A key approach to treating cancer these days is engineering immune T-cells to produce receptors on their surfaces that recognize cancer, so that the T-cells can attack it.
One engineering approach is creating CAR T-cells, with CAR standing for the chimeric antigen receptors the approach produces. TCR² Therapeutics is creating what it calls TRuC T-cells that produce a different kind of receptor. And early indications are that its approach is more effective, it said.
A single dose of its TC-201 immunotherapy eradicated mesothelioma tumors in mice, the company said, while tumors in mice treated with CAR T-cells returned after the cancer was in remission. The company said it hopes to start clinical trials of TC-210 in 2018.
In another preclinical-trial study, TCR² said its TRuC T-cells killed cancer cells in a laboratory better than CAR T-cells, and released fewer immune-stimulating proteins known as cytokines. Excess production of cytokines is often linked with the development of a life-threatening immunotherapy side effect, called cytokine release syndrome, in which the immune system becomes overactive and begins attacking healthy cells.
In addition, TRuC T-cells increased survival in mice with lymphoma, compared with CAR T-cells, the company said.
“These preclinical data represent a key milestone in the advancement of T cell therapies,” Dr. Garry Menzel, chief executive officer of TCR², said in a press release. “We show for the first time that our unique TRuC technology can potentially overcome three limitations of CAR-T in solid tumors: lack of efficacy, safety concerns, and durability.”
TRuC T-cells’ ability to outperform CAR T-cells lies in how they are engineered, TCR² said. CARs are separate from natural T-cell receptors, working in tandem with them.
TCR²’s scientists fuse antigen-binding components into the natural T-cell receptor complex, making TRuCs part of the T-cell receptor. This means the T-cells can make use of the complex signaling pathways and feedback loops in the natural cell, enhancing their ability to fight cancer.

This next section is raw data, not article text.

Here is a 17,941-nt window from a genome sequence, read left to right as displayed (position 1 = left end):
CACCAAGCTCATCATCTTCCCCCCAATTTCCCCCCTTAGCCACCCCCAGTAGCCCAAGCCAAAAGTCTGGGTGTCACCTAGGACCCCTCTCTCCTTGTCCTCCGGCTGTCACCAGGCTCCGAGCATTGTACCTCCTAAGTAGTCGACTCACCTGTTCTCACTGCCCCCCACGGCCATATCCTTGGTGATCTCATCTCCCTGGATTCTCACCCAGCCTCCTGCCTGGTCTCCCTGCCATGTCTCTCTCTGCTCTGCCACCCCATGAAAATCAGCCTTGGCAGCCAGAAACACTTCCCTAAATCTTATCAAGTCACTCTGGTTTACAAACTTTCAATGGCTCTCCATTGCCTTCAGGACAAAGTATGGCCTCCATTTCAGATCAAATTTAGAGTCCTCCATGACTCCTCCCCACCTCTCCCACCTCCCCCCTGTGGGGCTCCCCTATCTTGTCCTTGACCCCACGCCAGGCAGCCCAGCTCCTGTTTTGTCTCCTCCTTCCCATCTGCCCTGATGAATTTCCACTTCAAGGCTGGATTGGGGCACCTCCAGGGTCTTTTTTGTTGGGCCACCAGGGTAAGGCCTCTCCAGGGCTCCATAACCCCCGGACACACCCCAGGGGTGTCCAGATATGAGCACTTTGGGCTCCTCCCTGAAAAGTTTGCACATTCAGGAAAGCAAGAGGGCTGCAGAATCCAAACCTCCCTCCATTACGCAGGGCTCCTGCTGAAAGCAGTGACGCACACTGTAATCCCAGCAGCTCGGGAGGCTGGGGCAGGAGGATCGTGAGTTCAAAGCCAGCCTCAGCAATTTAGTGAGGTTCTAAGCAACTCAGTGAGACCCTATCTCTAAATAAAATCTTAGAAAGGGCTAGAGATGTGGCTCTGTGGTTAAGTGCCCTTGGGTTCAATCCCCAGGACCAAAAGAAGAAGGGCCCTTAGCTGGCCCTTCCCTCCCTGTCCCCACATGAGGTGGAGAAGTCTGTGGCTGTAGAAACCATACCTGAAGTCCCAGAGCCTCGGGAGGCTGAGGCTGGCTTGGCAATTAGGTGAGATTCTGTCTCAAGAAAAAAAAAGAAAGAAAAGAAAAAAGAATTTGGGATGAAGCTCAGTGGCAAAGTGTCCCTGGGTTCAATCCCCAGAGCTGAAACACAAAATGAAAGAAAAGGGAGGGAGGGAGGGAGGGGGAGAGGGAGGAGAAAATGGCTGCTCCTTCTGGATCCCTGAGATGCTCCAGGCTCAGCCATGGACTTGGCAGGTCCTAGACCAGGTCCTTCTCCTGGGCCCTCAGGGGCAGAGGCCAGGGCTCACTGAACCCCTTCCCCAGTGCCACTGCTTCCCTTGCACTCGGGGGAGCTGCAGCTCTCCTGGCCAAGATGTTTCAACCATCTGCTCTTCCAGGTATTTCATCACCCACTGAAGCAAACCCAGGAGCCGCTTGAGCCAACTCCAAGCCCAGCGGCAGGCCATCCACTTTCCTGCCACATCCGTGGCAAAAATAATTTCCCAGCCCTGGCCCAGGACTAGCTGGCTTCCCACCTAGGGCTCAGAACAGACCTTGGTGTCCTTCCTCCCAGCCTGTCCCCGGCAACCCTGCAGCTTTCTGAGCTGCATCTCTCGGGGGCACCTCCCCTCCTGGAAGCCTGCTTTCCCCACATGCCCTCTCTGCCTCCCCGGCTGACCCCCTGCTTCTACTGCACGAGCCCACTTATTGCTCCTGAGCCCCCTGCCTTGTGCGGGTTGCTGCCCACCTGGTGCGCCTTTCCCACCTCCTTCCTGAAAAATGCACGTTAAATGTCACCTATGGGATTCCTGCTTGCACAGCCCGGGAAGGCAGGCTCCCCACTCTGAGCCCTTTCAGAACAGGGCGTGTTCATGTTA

The company presented results from its studies at the World Preclinical Congress in Boston, June 12-16.
It said the results of CAR T-cell treatment in its mesothelioma mice study echoed the results of previous research: the therapy led to the cancer regressing, but then returning. Research has also shown that what scientists call T-cell exhaustion can make CAR T-cells ineffective against solid tumors over time, TCR² said.
In contrast, mesothelioma in the mice treated with TRuCs failed to return after it went into remission.
When researchers injected additional mesothelioma cancer cells into mice treated with TRuCs, the animals did not grow new tumors, suggesting the response to the therapy is also long-lasting.
“Our strategic focus is on expanding cell therapy to solid tumors by using constructs that recruit the entire TCR and its natural signaling power,” Menzel said. “We are now on a path to the clinic in 2018 with our lead program TC-210 targeting mesothelin, a tumor antigen highly expressed in solid tumors, including ovarian, pancreatic, mesothelioma and lung cancers.”